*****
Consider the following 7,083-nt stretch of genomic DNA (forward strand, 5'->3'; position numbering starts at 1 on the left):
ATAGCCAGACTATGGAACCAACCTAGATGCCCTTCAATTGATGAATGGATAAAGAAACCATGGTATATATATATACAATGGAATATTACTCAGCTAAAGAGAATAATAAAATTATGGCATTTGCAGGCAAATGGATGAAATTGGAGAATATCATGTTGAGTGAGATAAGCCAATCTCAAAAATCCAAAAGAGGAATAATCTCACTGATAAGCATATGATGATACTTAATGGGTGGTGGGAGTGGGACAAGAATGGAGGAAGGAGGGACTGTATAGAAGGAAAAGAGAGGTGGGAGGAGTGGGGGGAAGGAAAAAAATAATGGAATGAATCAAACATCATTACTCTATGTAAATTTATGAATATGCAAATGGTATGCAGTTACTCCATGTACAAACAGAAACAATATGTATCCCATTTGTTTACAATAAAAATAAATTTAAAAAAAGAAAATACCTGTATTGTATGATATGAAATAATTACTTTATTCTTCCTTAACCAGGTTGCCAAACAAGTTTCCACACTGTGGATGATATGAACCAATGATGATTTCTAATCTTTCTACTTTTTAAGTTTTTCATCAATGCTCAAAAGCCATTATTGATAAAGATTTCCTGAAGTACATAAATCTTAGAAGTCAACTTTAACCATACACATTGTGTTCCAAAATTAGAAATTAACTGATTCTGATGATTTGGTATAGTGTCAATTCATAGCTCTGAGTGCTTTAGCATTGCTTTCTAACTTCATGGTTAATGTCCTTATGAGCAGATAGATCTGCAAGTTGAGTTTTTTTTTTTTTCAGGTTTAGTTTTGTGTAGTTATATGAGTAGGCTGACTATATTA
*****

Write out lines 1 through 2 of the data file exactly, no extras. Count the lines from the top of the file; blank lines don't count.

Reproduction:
Consider the following 7,083-nt stretch of genomic DNA (forward strand, 5'->3'; position numbering starts at 1 on the left):
ATAGCCAGACTATGGAACCAACCTAGATGCCCTTCAATTGATGAATGGATAAAGAAACCATGGTATATATATATACAATGGAATATTACTCAGCTAAAGAGAATAATAAAATTATGGCATTTGCAGGCAAATGGATGAAATTGGAGAATATCATGTTGAGTGAGATAAGCCAATCTCAAAAATCCAAAAGAGGAATAATCTCACTGATAAGCATATGATGATACTTAATGGGTGGTGGGAGTGGGACAAGAATGGAGGAAGGAGGGACTGTATAGAAGGAAAAGAGAGGTGGGAGGAGTGGGGGGAAGGAAAAAAATAATGGAATGAATCAAACATCATTACTCTATGTAAATTTATGAATATGCAAATGGTATGCAGTTACTCCATGTACAAACAGAAACAATATGTATCCCATTTGTTTACAATAAAAATAAATTTAAAAAAAGAAAATACCTGTATTGTATGATATGAAATAATTACTTTATTCTTCCTTAACCAGGTTGCCAAACAAGTTTCCACACTGTGGATGATATGAACCAATGATGATTTCTAATCTTTCTACTTTTTAAGTTTTTCATCAATGCTCAAAAGCCATTATTGATAAAGATTTCCTGAAGTACATAAATCTTAGAAGTCAACTTTAACCATACACATTGTGTTCCAAAATTAGAAATTAACTGATTCTGATGATTTGGTATAGTGTCAATTCATAGCTCTGAGTGCTTTAGCATTGCTTTCTAACTTCATGGTTAATGTCCTTATGAGCAGATAGATCTGCAAGTTGAGTTTTTTTTTTTTTCAGGTTTAGTTTTGTGTAGTTATATGAGTAGGCTGACTATATTA